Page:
Can you share a testimony of a time in which you’ve been aware of growing as a disciple in being ‘sent out’.
 
 
To Close:
 
Let me close with a handful of short quotes which have to do with being sent out as missionary disciples.
 
It might be worth reading each quote and then taking some time to reflect on and talk and pray over the groups response.
 
“In individual experience too many Christians have few, if any, non-Christian friends.  We spend our days, whenever the choice is ours, with believers”.  As a result we rarely put the gospel to the test as the disciples were having to do.
 
We see this In our churches ”…where our lives are so often centred on ourselves [corporately not just individually], albeit including the attempt to ‘bring people in’.  This passage is about being sent out”  Do we spend so long catering for our own life and trying to get people to come to us that we fail to be exposed to life outside of the church?  Do we try to stay in the safety of the church rather than living in the world in the power of the gospel?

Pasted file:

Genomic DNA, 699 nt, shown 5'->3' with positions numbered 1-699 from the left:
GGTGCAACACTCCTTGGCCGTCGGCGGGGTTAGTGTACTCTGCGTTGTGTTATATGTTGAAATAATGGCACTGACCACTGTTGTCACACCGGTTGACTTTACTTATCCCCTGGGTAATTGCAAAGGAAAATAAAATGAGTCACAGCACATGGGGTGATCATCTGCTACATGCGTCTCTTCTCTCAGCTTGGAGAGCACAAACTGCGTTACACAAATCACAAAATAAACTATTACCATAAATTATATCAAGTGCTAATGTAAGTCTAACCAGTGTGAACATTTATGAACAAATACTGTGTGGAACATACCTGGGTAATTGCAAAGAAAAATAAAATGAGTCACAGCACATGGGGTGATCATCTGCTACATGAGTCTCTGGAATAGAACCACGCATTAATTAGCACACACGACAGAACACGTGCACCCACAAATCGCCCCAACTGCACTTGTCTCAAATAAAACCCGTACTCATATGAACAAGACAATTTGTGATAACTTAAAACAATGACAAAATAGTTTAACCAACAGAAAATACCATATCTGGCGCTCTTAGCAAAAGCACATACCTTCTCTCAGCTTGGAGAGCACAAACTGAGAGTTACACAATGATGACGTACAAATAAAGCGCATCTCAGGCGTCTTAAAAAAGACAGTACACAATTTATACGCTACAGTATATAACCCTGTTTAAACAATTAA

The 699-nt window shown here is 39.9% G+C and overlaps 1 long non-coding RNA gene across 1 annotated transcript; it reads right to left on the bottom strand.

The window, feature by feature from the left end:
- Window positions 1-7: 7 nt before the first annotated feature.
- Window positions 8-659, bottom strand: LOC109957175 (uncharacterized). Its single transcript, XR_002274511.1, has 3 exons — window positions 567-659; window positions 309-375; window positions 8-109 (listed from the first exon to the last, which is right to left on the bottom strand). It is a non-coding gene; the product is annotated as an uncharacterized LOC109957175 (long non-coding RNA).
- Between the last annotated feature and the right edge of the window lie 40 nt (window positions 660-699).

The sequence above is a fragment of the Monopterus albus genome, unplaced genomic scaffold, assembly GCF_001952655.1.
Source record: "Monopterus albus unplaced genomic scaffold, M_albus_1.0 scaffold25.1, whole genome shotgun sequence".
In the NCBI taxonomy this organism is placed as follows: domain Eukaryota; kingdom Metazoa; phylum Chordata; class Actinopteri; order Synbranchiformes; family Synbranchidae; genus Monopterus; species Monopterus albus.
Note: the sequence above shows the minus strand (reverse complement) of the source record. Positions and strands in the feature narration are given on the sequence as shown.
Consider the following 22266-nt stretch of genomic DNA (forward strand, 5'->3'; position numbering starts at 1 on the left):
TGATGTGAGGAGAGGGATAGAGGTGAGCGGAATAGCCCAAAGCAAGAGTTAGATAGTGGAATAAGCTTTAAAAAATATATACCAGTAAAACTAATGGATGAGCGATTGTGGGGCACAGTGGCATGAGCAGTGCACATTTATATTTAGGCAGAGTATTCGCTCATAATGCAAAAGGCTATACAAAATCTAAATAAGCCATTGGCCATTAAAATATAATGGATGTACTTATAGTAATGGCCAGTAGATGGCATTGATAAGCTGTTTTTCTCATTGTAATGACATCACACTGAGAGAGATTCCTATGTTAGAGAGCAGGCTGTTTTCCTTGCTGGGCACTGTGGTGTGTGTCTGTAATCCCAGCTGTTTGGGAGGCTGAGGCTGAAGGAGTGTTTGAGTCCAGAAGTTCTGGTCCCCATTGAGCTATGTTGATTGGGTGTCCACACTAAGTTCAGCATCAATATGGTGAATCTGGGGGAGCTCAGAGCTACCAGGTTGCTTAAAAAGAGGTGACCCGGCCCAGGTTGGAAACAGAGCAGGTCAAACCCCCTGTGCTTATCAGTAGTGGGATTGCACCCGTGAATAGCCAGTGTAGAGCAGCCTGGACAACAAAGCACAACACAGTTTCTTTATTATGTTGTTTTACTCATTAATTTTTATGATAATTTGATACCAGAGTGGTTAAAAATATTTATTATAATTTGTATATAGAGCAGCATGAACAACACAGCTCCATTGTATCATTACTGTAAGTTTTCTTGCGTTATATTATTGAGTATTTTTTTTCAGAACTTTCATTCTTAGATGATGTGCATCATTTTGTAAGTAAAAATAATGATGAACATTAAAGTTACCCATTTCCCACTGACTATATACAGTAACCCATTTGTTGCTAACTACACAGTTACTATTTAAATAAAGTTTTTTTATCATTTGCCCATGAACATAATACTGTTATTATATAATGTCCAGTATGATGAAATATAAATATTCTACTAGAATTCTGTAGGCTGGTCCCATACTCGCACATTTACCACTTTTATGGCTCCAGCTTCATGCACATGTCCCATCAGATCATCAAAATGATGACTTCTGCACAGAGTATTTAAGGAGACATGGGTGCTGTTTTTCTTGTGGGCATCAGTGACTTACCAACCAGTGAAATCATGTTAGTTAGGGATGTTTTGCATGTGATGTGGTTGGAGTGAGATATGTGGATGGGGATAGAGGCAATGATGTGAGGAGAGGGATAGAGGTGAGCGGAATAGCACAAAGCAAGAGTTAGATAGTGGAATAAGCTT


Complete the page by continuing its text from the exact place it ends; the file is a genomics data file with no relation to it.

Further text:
So many things in modern life are  “…viewed by Christians as threats to be avoided, or issues to be involved with as little as possible.”  Yet if we take Jesus’ ‘sending out’ seriously we see that these very issues and threats are the contexts for proclaiming the gospel.
 
 

 
Making it real: 
 
And so, this week, where is Jesus ‘sending you out’? 
 
This week, what are the contexts in which you will need to rely on the power and grace of Christ as you live and speak the gospel?
 
How might God be offering an opportunity to grow as a disciple this coming week as you are sent out?
 
This is where the rubber hits the road…so pray for one another as you are sent out...
 
 

Simon Butler, 30/11/2015


Article printed from www.sgsgashtead.com at 12:47 on 13 November 2019